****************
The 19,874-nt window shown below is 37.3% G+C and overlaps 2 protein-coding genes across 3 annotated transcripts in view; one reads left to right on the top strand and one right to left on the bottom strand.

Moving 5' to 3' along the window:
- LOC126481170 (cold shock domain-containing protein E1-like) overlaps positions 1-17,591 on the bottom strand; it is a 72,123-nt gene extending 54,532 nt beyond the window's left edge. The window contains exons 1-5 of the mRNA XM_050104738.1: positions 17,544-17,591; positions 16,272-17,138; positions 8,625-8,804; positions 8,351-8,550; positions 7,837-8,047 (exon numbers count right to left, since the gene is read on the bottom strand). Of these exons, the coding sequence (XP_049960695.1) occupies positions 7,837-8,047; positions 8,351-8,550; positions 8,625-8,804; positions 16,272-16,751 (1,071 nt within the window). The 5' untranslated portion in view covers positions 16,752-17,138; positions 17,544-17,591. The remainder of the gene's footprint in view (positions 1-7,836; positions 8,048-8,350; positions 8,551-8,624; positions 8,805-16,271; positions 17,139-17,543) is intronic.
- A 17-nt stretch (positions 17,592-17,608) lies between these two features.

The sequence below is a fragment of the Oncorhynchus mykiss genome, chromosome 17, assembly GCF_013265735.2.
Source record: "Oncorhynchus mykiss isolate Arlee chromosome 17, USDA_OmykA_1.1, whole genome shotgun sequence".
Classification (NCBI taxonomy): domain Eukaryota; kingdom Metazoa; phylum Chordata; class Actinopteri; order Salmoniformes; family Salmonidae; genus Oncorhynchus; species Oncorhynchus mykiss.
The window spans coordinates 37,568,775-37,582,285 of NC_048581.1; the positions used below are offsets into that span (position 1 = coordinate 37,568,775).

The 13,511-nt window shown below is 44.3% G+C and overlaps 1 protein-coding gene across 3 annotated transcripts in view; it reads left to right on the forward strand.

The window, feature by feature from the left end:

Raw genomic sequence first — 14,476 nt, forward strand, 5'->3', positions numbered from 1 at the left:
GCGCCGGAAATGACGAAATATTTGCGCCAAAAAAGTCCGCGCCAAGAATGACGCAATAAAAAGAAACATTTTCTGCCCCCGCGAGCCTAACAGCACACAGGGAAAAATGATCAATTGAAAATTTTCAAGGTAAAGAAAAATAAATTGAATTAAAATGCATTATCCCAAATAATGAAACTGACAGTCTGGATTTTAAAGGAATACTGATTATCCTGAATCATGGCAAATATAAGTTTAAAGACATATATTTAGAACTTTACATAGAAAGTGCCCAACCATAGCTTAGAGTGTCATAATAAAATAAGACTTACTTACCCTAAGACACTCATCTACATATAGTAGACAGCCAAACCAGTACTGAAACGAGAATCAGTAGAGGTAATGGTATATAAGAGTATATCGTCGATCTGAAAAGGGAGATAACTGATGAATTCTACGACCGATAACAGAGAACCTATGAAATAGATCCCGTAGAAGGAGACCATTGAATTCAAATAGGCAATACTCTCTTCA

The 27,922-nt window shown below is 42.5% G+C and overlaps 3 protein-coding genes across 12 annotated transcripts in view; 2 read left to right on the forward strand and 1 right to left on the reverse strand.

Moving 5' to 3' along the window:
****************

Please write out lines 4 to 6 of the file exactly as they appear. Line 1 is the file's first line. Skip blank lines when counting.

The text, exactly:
- A 17-nt stretch (positions 17,592-17,608) lies between these two features.

The sequence below is a fragment of the Oncorhynchus mykiss genome, chromosome 17, assembly GCF_013265735.2.
Source record: "Oncorhynchus mykiss isolate Arlee chromosome 17, USDA_OmykA_1.1, whole genome shotgun sequence".